5. Cook what you know -- Having company is not the time to start trying new recipes. You never know how long they are going to take, what they will turn out like, or how they will taste. Save the taste thrills for your family. Sub sandwiches, grilled cheese, meatloaf are all better than underdone "what-is-this". One year every Sunday guest got "Beef Daube Bourguignon" because chuck roasts were so cheap. Only my family knew. 
  6. Start early -- maybe not as early as my mom, but do ahead all that you can. I make the dessert on Saturday (if I have one, usually I just serve ice cream). I put the stew (or whatever is going in the slow-cooker) all together and in the fridge overnight, peel the potatoes and leave them soaking in cold water, peel the carrots--all the day before. 
  7. Set the table -- now that it is just my husband and I at home most of the time we can have breakfast at the breakfast bar and I can set the table beforehand, too. My mom had a dining room table so she set it Saturday night. I usually do it Sunday morning, if I get to it. Our Sunday guests now are both sets of parents, our son and his wife and daughter, and our daughter, so the "girls" usually help with setting the table when I didn't get that done.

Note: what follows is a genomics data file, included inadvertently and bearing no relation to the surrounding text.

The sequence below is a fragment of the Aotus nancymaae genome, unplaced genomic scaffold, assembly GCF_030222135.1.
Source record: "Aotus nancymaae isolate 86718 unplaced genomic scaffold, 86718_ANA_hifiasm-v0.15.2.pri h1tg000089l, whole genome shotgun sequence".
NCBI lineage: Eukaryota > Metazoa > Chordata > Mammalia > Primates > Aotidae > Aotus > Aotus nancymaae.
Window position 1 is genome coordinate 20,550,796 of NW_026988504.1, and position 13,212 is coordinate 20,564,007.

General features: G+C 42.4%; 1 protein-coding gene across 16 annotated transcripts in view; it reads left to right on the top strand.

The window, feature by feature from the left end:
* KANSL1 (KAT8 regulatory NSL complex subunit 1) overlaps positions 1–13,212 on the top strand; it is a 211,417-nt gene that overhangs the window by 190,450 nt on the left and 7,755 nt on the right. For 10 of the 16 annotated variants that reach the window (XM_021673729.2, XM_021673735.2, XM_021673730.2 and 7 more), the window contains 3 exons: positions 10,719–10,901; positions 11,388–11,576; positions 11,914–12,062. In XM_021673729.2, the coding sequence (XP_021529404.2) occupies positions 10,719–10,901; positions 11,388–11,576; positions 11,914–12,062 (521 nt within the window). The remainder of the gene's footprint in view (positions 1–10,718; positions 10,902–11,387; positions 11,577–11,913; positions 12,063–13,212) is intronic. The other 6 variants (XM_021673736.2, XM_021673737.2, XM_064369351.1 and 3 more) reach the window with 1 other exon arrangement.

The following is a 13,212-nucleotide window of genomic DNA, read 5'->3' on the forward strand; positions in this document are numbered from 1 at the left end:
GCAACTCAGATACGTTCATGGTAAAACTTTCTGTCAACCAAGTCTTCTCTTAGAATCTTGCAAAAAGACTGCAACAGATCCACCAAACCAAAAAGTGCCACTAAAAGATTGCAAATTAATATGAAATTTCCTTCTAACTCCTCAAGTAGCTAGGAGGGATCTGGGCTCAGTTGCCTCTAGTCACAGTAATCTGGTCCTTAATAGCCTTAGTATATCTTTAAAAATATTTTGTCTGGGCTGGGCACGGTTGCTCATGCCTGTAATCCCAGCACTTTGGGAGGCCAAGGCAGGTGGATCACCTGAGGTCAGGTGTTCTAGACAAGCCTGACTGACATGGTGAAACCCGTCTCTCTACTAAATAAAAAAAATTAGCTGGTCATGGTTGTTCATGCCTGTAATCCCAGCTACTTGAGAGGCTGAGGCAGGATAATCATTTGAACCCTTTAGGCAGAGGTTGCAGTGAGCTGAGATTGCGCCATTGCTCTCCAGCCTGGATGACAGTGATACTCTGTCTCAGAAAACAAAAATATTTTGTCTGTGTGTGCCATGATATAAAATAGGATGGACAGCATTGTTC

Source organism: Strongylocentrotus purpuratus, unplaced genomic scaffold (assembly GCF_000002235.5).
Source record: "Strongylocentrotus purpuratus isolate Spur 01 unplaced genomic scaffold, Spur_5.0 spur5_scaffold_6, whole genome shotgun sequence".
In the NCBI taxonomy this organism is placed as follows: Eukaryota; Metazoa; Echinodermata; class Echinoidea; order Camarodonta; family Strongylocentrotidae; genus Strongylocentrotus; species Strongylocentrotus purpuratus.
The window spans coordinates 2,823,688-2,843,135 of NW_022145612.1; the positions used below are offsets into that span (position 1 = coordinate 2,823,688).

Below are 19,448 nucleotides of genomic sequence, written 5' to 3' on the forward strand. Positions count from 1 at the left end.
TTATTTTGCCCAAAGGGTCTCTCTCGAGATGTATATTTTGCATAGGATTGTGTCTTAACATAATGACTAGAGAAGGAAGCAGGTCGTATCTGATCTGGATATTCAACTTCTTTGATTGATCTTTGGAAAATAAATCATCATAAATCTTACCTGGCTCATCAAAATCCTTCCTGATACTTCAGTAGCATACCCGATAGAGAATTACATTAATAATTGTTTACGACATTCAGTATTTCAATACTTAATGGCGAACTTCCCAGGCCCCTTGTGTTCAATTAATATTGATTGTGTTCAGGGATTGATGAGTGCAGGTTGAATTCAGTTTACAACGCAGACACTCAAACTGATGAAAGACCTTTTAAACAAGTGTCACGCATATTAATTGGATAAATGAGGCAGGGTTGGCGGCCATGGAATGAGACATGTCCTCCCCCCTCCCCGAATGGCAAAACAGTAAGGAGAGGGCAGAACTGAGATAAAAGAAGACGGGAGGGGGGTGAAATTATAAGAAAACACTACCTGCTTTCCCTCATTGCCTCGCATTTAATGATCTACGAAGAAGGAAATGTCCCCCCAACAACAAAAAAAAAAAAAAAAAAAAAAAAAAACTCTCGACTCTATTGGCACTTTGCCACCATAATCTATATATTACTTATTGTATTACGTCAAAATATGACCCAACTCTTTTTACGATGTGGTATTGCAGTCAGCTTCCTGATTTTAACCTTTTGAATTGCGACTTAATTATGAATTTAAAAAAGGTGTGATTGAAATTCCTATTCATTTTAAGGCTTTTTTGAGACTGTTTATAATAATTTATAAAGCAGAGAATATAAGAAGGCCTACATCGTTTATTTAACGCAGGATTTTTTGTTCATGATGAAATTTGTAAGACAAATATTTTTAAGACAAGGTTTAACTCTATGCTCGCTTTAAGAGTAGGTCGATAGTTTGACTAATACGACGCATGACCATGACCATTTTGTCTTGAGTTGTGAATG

8. Use your slow-cooker -- This is a lifesaver. Most of a meal can be made in this with just a salad and vegetable or bread on the side. The food is ready when we get home, so there's not a long wait.
  9. If they offer, say yes! -- If your guests offer to bring something, accept the offer. It's often easy for them to bring dessert, a salad, or bread. And that's one less thing you have to think about. Now that Sunday guests are family, we often share parts of the meal.
  10. Enjoy -- Working ahead takes the stress off you, even so there's always some feeling of rush, some nervous energy. But try to enjoy your guests. Ask them questions about themselves. Get to know them. After all, that's why you have them over.

I love having guests on Sunday. Now that it's mostly family, it's a different stage of life. But this is our season and we are glad that we can honor our parents and enjoy our kids (including the daughter-in-law!) and granddaughter often. We have been so blessed by the people who come into our home that serving them is our joy! I hope it will be your joy, too.

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  1. I love this list! We home church and every Sunday after church we have a fellowship meal! It is a wonderful time with church family! You talking about your mom made me stop and think about mine! After church it was not uncommon to have people over. Thanks for sharing this, it not only helped me with my planning but brought back a lot of wonderful memories!

  2. What a wonderful post! This is a hard thing to do, but with planning as you suggest , it can be done. My mother always hosted a lot of dinners on Sunday after church.